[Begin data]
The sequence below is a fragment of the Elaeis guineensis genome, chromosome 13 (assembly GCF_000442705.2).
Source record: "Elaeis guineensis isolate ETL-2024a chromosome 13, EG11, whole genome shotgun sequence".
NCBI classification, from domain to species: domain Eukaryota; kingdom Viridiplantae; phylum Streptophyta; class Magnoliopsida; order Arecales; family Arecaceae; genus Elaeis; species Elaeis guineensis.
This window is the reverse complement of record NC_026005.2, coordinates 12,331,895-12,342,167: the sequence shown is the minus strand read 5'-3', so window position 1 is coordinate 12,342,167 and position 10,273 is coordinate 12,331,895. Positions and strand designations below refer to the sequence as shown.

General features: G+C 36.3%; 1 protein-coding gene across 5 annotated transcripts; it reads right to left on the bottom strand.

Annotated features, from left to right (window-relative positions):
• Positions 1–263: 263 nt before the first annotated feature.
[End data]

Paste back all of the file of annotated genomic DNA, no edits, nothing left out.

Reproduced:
The sequence below is a fragment of the Elaeis guineensis genome, chromosome 13 (assembly GCF_000442705.2).
Source record: "Elaeis guineensis isolate ETL-2024a chromosome 13, EG11, whole genome shotgun sequence".
NCBI classification, from domain to species: domain Eukaryota; kingdom Viridiplantae; phylum Streptophyta; class Magnoliopsida; order Arecales; family Arecaceae; genus Elaeis; species Elaeis guineensis.
This window is the reverse complement of record NC_026005.2, coordinates 12,331,895-12,342,167: the sequence shown is the minus strand read 5'-3', so window position 1 is coordinate 12,342,167 and position 10,273 is coordinate 12,331,895. Positions and strand designations below refer to the sequence as shown.

General features: G+C 36.3%; 1 protein-coding gene across 5 annotated transcripts; it reads right to left on the bottom strand.

Annotated features, from left to right (window-relative positions):
• Positions 1–263: 263 nt before the first annotated feature.